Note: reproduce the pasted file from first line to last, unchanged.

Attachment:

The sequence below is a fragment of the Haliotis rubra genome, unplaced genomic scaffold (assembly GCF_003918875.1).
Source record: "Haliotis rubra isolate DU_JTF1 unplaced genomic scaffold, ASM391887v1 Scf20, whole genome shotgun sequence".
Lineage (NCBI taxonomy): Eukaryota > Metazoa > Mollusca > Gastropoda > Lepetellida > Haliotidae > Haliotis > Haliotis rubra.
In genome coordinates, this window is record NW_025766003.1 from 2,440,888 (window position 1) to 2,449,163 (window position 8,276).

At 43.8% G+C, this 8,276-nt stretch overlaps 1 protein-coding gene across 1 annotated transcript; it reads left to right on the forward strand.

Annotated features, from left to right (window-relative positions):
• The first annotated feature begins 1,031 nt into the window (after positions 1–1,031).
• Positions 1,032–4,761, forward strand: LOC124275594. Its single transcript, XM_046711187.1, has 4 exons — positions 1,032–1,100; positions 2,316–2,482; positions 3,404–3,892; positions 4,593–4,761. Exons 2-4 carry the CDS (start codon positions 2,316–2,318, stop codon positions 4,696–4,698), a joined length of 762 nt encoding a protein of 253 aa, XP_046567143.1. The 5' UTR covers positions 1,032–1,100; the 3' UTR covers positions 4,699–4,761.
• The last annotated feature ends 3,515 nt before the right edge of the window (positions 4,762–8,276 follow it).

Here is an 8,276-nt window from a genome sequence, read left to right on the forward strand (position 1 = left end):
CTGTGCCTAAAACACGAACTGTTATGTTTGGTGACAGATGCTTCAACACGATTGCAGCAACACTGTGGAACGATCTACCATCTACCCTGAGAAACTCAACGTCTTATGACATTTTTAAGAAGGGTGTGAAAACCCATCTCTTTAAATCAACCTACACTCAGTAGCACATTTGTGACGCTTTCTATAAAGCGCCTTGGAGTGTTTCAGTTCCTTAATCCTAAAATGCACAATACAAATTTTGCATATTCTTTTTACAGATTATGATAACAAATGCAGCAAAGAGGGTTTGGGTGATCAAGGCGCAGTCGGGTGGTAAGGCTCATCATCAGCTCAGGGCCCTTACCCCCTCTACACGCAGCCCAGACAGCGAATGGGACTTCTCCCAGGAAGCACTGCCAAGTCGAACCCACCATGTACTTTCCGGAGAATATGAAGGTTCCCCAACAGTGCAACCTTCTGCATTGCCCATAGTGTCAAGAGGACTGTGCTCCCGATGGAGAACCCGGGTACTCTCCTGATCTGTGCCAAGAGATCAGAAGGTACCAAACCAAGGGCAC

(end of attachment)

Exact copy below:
The sequence below is a fragment of the Haliotis rubra genome, unplaced genomic scaffold (assembly GCF_003918875.1).
Source record: "Haliotis rubra isolate DU_JTF1 unplaced genomic scaffold, ASM391887v1 Scf20, whole genome shotgun sequence".
Lineage (NCBI taxonomy): Eukaryota > Metazoa > Mollusca > Gastropoda > Lepetellida > Haliotidae > Haliotis > Haliotis rubra.
In genome coordinates, this window is record NW_025766003.1 from 2,440,888 (window position 1) to 2,449,163 (window position 8,276).

At 43.8% G+C, this 8,276-nt stretch overlaps 1 protein-coding gene across 1 annotated transcript; it reads left to right on the forward strand.

Annotated features, from left to right (window-relative positions):
• The first annotated feature begins 1,031 nt into the window (after positions 1–1,031).
• Positions 1,032–4,761, forward strand: LOC124275594. Its single transcript, XM_046711187.1, has 4 exons — positions 1,032–1,100; positions 2,316–2,482; positions 3,404–3,892; positions 4,593–4,761. Exons 2-4 carry the CDS (start codon positions 2,316–2,318, stop codon positions 4,696–4,698), a joined length of 762 nt encoding a protein of 253 aa, XP_046567143.1. The 5' UTR covers positions 1,032–1,100; the 3' UTR covers positions 4,699–4,761.
• The last annotated feature ends 3,515 nt before the right edge of the window (positions 4,762–8,276 follow it).

Here is an 8,276-nt window from a genome sequence, read left to right on the forward strand (position 1 = left end):
CTGTGCCTAAAACACGAACTGTTATGTTTGGTGACAGATGCTTCAACACGATTGCAGCAACACTGTGGAACGATCTACCATCTACCCTGAGAAACTCAACGTCTTATGACATTTTTAAGAAGGGTGTGAAAACCCATCTCTTTAAATCAACCTACACTCAGTAGCACATTTGTGACGCTTTCTATAAAGCGCCTTGGAGTGTTTCAGTTCCTTAATCCTAAAATGCACAATACAAATTTTGCATATTCTTTTTACAGATTATGATAACAAATGCAGCAAAGAGGGTTTGGGTGATCAAGGCGCAGTCGGGTGGTAAGGCTCATCATCAGCTCAGGGCCCTTACCCCCTCTACACGCAGCCCAGACAGCGAATGGGACTTCTCCCAGGAAGCACTGCCAAGTCGAACCCACCATGTACTTTCCGGAGAATATGAAGGTTCCCCAACAGTGCAACCTTCTGCATTGCCCATAGTGTCAAGAGGACTGTGCTCCCGATGGAGAACCCGGGTACTCTCCTGATCTGTGCCAAGAGATCAGAAGGTACCAAACCAAGGGCAC